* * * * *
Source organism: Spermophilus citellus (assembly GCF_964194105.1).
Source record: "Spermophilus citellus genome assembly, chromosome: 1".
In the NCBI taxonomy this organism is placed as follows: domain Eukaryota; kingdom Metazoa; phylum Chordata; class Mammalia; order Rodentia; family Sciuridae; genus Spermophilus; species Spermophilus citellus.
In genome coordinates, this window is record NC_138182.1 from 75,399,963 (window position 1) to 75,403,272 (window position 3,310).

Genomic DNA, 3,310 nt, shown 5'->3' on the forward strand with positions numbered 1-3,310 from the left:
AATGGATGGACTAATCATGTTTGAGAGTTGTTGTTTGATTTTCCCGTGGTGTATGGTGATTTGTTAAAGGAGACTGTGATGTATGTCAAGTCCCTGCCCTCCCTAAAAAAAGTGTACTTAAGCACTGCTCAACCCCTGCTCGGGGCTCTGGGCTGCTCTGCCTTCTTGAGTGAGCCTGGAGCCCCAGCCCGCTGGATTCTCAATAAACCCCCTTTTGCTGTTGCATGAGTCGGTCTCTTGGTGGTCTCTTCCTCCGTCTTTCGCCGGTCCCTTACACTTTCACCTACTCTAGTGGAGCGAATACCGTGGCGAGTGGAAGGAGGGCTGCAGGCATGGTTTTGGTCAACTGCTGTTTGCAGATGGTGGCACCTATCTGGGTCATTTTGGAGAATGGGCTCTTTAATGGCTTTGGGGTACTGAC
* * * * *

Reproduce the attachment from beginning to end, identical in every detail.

Source organism: Spermophilus citellus (assembly GCF_964194105.1).
Source record: "Spermophilus citellus genome assembly, chromosome: 1".
In the NCBI taxonomy this organism is placed as follows: domain Eukaryota; kingdom Metazoa; phylum Chordata; class Mammalia; order Rodentia; family Sciuridae; genus Spermophilus; species Spermophilus citellus.
In genome coordinates, this window is record NC_138182.1 from 75,399,963 (window position 1) to 75,403,272 (window position 3,310).

Genomic DNA, 3,310 nt, shown 5'->3' on the forward strand with positions numbered 1-3,310 from the left:
AATGGATGGACTAATCATGTTTGAGAGTTGTTGTTTGATTTTCCCGTGGTGTATGGTGATTTGTTAAAGGAGACTGTGATGTATGTCAAGTCCCTGCCCTCCCTAAAAAAAGTGTACTTAAGCACTGCTCAACCCCTGCTCGGGGCTCTGGGCTGCTCTGCCTTCTTGAGTGAGCCTGGAGCCCCAGCCCGCTGGATTCTCAATAAACCCCCTTTTGCTGTTGCATGAGTCGGTCTCTTGGTGGTCTCTTCCTCCGTCTTTCGCCGGTCCCTTACACTTTCACCTACTCTAGTGGAGCGAATACCGTGGCGAGTGGAAGGAGGGCTGCAGGCATGGTTTTGGTCAACTGCTGTTTGCAGATGGTGGCACCTATCTGGGTCATTTTGGAGAATGGGCTCTTTAATGGCTTTGGGGTACTGAC